Unfortunately, Defy didn’t work for me. The chief problem is the conception of the protagonist and the conflicts that she faces. Alex may be intended as a “strong female character,” in the sense that she is a skilled fighter who learns to be even better over the course of the book. However, physical prowess isn’t enough to make a main character effective when she is never in the position to make any important choices or to drive the direction of the story in any meaningful way.
Throughout Defy, Alex reacts to choices made by others. Most of the suspense in the novel comes about because other characters refuse to tell the protagonist what is really going on. Alex repeatedly comments within the narration that no one will answer her questions, and as a reader I understood how she felt.
Usually when an author plays this kind of game, I assume they are covering for the fact that the answer to the mystery isn’t very interesting. However, in this case, it turns out there’s a lot of compelling stuff going on behind the scenes. This makes the choice to withhold the truth from Alex (and the reader) for most of the book puzzling. There’s a good story hiding in Defy. First-time novelist Larson may just not have found the best way to share it, yet.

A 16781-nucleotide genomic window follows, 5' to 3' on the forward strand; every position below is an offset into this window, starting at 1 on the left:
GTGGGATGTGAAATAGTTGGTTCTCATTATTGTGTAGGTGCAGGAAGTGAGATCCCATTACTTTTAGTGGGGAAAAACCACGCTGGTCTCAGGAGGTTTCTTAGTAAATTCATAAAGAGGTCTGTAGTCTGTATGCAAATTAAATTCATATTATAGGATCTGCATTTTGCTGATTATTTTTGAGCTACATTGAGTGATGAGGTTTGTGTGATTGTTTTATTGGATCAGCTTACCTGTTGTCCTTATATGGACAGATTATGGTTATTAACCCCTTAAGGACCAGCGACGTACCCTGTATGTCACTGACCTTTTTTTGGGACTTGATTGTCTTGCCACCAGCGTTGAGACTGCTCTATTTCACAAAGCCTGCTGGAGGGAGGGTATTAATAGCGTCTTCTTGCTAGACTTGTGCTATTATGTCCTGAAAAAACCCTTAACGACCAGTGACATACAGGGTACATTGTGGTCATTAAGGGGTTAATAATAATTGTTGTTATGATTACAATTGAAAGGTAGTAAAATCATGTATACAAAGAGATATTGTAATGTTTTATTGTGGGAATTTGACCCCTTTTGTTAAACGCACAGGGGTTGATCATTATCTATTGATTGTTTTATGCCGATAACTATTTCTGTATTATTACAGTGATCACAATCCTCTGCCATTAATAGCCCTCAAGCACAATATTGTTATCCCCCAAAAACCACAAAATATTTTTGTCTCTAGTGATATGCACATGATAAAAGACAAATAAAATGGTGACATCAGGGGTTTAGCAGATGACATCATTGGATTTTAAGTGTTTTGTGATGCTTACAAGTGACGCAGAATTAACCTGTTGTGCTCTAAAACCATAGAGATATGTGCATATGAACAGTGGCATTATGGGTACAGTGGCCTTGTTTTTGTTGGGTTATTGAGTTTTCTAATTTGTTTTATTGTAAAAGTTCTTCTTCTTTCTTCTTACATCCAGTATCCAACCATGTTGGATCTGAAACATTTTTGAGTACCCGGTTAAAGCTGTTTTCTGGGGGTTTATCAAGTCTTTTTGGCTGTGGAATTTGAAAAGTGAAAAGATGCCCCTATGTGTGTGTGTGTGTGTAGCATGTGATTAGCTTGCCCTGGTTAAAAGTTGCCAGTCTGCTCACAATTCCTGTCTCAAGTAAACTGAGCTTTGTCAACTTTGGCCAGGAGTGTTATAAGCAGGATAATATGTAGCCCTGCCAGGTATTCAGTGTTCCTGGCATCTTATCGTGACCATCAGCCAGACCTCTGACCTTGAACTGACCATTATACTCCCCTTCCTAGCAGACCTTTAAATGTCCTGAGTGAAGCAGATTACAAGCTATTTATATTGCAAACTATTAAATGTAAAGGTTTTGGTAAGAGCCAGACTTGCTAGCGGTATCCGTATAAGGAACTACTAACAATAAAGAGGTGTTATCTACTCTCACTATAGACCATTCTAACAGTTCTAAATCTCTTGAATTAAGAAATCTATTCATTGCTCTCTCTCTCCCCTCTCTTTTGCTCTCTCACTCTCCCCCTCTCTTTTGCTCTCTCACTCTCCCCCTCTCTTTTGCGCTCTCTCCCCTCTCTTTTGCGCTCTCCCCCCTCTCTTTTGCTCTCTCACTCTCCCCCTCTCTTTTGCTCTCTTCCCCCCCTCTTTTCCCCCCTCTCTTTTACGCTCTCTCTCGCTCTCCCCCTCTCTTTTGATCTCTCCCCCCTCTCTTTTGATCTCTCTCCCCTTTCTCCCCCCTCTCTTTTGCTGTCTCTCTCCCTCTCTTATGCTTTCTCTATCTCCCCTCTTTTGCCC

As it is, the only thing Alex has to focus on for most of the book is whether she loves Prince Damian (the guy who keeps lying to her) or her comrade-in-arms Rylan (the guy whose seduction strategy consists of whining because she isn’t his girlfriend already). There’s nothing wrong with having romance in a fantasy novel, but it’s a good idea to give some sense of what the characters see in each other. In this case, Alex seems to like both boys solely because they’re physically attractive. That’s better than the guys, who instantly fall for Alex as soon as they find out she is biologically female. I’m not being facetious. “I realized you were a girl” is literally the only reason that either of them gives for liking her.